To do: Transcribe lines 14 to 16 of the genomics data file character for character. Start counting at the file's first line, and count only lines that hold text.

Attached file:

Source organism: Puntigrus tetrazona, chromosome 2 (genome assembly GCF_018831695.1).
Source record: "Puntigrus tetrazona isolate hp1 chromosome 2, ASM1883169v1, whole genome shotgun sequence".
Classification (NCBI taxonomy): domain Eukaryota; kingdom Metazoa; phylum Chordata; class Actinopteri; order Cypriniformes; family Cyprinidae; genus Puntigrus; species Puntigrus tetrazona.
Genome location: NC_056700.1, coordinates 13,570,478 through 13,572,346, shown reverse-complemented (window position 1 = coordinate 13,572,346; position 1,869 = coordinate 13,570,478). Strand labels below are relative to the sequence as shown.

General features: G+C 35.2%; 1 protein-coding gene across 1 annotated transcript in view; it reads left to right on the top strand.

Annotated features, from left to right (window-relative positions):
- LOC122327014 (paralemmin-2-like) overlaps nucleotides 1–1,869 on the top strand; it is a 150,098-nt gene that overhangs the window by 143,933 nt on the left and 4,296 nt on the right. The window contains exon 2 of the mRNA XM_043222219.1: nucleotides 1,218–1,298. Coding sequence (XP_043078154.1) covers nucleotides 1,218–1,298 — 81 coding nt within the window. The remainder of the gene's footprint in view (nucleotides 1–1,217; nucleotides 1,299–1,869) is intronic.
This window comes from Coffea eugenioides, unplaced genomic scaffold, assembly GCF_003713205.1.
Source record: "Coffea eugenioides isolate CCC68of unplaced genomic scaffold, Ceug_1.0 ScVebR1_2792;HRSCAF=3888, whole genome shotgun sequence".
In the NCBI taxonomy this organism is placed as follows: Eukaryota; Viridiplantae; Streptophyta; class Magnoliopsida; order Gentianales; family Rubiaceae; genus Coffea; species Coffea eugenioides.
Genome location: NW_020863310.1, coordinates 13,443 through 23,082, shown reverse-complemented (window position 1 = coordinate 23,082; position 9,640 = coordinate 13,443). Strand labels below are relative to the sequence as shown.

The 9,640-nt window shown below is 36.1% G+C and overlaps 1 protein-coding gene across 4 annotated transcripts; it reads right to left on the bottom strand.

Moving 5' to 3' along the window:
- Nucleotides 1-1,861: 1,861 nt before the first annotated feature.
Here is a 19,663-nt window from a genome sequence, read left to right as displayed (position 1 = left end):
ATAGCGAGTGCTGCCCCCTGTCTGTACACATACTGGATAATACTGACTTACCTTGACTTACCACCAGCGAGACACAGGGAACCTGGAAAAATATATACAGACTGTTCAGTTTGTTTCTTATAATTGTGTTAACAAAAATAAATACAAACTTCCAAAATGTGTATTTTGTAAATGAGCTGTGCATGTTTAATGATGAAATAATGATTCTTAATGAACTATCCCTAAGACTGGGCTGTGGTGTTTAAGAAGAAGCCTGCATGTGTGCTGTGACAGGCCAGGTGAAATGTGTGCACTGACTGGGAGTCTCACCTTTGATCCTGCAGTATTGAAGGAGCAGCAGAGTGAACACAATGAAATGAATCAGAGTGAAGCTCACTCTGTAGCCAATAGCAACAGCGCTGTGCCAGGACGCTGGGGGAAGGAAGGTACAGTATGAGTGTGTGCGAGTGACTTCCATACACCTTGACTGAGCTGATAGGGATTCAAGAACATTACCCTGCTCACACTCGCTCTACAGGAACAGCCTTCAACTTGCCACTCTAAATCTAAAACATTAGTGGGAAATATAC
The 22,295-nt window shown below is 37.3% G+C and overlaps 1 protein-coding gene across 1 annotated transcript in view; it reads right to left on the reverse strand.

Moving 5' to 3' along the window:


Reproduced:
- Nucleotides 1-1,861: 1,861 nt before the first annotated feature.
Here is a 19,663-nt window from a genome sequence, read left to right as displayed (position 1 = left end):
ATAGCGAGTGCTGCCCCCTGTCTGTACACATACTGGATAATACTGACTTACCTTGACTTACCACCAGCGAGACACAGGGAACCTGGAAAAATATATACAGACTGTTCAGTTTGTTTCTTATAATTGTGTTAACAAAAATAAATACAAACTTCCAAAATGTGTATTTTGTAAATGAGCTGTGCATGTTTAATGATGAAATAATGATTCTTAATGAACTATCCCTAAGACTGGGCTGTGGTGTTTAAGAAGAAGCCTGCATGTGTGCTGTGACAGGCCAGGTGAAATGTGTGCACTGACTGGGAGTCTCACCTTTGATCCTGCAGTATTGAAGGAGCAGCAGAGTGAACACAATGAAATGAATCAGAGTGAAGCTCACTCTGTAGCCAATAGCAACAGCGCTGTGCCAGGACGCTGGGGGAAGGAAGGTACAGTATGAGTGTGTGCGAGTGACTTCCATACACCTTGACTGAGCTGATAGGGATTCAAGAACATTACCCTGCTCACACTCGCTCTACAGGAACAGCCTTCAACTTGCCACTCTAAATCTAAAACATTAGTGGGAAATATAC